****1/2 (out of five)
At least I know Boston, because I don’t really know the Catholic Church, and the more entwined you are with the Catholic Church, the more (even more) you’ll appreciate the dilemmas and obstacles involved in Todd McCarthy’s quite brilliant telling of the year the Boston Globe “Spotlight” team – a small, deliberately isolated, independent feature team of journalists who could pretty much take as long as they wanted to research and write a story (WOW!) – published details of The Church’s vile shenanigans that opened the way to greater public understanding of centuries of top-down acceptance of peadophilic abuse by its priests.
There’s a moment in this deliberately procedurally-focused film where the Spotlight team acknowledge that they were all at least “raised” Catholic. That’s why the film’s impact will hit closest to home for Boston Catholics – this is a “City Film”, and if it had been called Boston, we would all have been fine with that.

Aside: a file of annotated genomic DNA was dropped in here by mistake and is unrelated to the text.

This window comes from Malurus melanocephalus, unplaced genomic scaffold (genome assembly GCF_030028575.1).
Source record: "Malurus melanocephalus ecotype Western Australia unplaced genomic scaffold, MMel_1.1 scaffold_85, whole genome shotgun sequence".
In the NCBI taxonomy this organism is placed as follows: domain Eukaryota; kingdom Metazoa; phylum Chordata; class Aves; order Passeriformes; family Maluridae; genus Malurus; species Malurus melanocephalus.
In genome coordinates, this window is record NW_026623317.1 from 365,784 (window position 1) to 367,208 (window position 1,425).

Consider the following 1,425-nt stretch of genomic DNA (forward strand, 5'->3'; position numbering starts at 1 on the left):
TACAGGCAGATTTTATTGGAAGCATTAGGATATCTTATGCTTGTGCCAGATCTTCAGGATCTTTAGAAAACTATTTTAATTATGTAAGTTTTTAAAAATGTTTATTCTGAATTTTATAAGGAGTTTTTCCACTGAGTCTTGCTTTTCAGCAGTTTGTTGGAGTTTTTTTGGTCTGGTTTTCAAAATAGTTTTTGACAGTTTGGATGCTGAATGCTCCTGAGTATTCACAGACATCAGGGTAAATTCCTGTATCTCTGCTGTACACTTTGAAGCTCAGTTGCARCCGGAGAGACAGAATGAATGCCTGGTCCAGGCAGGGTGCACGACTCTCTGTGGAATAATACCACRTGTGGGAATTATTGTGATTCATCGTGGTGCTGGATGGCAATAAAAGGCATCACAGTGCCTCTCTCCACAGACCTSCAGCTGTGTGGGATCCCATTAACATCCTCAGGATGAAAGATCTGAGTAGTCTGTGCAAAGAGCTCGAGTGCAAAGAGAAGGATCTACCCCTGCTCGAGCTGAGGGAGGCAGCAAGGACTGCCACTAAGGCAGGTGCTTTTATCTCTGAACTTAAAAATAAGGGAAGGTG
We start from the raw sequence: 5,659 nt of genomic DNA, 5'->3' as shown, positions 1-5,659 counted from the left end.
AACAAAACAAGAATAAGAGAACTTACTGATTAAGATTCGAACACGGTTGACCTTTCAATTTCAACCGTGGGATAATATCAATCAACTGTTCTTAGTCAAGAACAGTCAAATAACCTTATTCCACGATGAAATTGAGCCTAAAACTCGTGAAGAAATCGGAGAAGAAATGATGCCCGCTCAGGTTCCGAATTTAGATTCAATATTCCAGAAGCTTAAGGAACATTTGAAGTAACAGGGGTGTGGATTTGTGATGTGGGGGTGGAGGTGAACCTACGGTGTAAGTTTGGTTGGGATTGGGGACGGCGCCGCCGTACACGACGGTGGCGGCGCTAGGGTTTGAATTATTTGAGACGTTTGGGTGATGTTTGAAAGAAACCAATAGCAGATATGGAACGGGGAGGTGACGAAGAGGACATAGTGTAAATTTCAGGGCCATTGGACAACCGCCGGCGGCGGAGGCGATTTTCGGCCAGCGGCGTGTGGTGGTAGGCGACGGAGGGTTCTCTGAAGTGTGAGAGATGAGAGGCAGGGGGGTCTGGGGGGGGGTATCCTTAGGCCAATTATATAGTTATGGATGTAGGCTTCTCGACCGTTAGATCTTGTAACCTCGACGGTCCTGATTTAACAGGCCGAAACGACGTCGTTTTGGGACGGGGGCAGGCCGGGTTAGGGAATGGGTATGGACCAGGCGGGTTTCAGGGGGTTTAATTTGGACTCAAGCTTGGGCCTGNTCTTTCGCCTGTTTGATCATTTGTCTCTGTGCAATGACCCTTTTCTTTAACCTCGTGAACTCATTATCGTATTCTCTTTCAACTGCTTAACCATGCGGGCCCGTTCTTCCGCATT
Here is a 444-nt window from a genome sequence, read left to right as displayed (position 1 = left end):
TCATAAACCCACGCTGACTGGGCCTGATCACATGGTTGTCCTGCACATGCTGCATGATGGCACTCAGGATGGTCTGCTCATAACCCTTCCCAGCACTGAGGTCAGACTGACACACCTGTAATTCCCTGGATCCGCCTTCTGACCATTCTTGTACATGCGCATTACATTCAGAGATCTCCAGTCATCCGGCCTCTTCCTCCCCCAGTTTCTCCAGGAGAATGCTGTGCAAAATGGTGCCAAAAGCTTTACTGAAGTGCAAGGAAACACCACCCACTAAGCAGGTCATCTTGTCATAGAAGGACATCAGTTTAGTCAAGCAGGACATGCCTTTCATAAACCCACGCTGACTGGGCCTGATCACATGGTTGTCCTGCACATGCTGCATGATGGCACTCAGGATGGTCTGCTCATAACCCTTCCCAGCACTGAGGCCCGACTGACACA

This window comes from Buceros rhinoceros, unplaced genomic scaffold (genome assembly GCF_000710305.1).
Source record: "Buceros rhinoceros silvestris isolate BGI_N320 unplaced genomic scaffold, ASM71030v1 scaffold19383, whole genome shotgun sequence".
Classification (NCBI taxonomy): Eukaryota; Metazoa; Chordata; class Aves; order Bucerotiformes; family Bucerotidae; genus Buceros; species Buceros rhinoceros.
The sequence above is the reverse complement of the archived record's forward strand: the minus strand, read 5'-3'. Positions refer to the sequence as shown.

Part of the brilliance of Todd McCarthy’s film is that, even if you come from Timbuktu, you can at least “get it”, although I imagine that the billion or so people whose entire faith will be shattered will have the strongest experience. The fact that this has been going on for years isn’t news to us science folks, and it’s not really news to Catholics either. The film isn’t an exposé; it’s a “workplace” flick, brilliantly acted, and, if you’re a smart adult, I can’t imagine you won’t be completely engrossed by it. It’s excellent. There is only one problem, and it’s a very hard one to solve: actor John Slattery seems to be cursed by a unique actor’s gift: he cannot not be funny, and he’s not really meant to be funny talking about priests diddling small boys. He’s miscast, which is a shame. Everyone else is exceptional, although why Rachel McAdams is nominated for an Academy Award for a “listening attentively” role is a little baffling.